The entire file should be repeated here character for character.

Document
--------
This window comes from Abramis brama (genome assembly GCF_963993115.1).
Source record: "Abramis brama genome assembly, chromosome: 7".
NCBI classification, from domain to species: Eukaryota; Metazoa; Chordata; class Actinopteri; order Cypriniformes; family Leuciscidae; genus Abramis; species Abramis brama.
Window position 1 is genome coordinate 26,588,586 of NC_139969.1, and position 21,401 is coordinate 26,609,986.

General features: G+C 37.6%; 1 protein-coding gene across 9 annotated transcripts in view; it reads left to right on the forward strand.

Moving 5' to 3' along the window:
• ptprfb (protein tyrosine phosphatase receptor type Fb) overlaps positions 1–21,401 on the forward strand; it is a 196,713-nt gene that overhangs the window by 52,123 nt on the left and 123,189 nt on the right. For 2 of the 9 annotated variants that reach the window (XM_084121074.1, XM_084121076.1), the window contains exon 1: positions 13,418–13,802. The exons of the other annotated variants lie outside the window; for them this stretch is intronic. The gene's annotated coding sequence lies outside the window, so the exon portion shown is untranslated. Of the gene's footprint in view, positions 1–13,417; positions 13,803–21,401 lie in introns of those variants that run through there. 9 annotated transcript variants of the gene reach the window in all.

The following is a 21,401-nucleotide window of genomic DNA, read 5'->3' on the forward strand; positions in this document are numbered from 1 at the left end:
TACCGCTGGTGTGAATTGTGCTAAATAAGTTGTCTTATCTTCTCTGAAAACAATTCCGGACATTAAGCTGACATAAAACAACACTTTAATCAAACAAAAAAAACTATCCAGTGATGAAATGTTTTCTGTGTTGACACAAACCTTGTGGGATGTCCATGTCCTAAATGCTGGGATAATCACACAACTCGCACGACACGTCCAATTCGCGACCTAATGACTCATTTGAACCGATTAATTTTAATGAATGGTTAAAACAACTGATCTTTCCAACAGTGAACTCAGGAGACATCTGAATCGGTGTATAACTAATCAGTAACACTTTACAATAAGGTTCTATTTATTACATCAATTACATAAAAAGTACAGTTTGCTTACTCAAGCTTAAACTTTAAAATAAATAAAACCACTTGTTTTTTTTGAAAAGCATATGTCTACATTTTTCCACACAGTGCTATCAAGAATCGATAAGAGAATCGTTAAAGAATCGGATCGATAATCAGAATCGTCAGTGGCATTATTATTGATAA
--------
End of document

This window comes from Abramis brama (genome assembly GCF_963993115.1).
Source record: "Abramis brama genome assembly, chromosome: 7".
NCBI classification, from domain to species: Eukaryota; Metazoa; Chordata; class Actinopteri; order Cypriniformes; family Leuciscidae; genus Abramis; species Abramis brama.
Window position 1 is genome coordinate 26,588,586 of NC_139969.1, and position 21,401 is coordinate 26,609,986.

General features: G+C 37.6%; 1 protein-coding gene across 9 annotated transcripts in view; it reads left to right on the forward strand.

Moving 5' to 3' along the window:
• ptprfb (protein tyrosine phosphatase receptor type Fb) overlaps positions 1–21,401 on the forward strand; it is a 196,713-nt gene that overhangs the window by 52,123 nt on the left and 123,189 nt on the right. For 2 of the 9 annotated variants that reach the window (XM_084121074.1, XM_084121076.1), the window contains exon 1: positions 13,418–13,802. The exons of the other annotated variants lie outside the window; for them this stretch is intronic. The gene's annotated coding sequence lies outside the window, so the exon portion shown is untranslated. Of the gene's footprint in view, positions 1–13,417; positions 13,803–21,401 lie in introns of those variants that run through there. 9 annotated transcript variants of the gene reach the window in all.

The following is a 21,401-nucleotide window of genomic DNA, read 5'->3' on the forward strand; positions in this document are numbered from 1 at the left end:
TACCGCTGGTGTGAATTGTGCTAAATAAGTTGTCTTATCTTCTCTGAAAACAATTCCGGACATTAAGCTGACATAAAACAACACTTTAATCAAACAAAAAAAACTATCCAGTGATGAAATGTTTTCTGTGTTGACACAAACCTTGTGGGATGTCCATGTCCTAAATGCTGGGATAATCACACAACTCGCACGACACGTCCAATTCGCGACCTAATGACTCATTTGAACCGATTAATTTTAATGAATGGTTAAAACAACTGATCTTTCCAACAGTGAACTCAGGAGACATCTGAATCGGTGTATAACTAATCAGTAACACTTTACAATAAGGTTCTATTTATTACATCAATTACATAAAAAGTACAGTTTGCTTACTCAAGCTTAAACTTTAAAATAAATAAAACCACTTGTTTTTTTTGAAAAGCATATGTCTACATTTTTCCACACAGTGCTATCAAGAATCGATAAGAGAATCGTTAAAGAATCGGATCGATAATCAGAATCGTCAGTGGCATTATTATTGATAA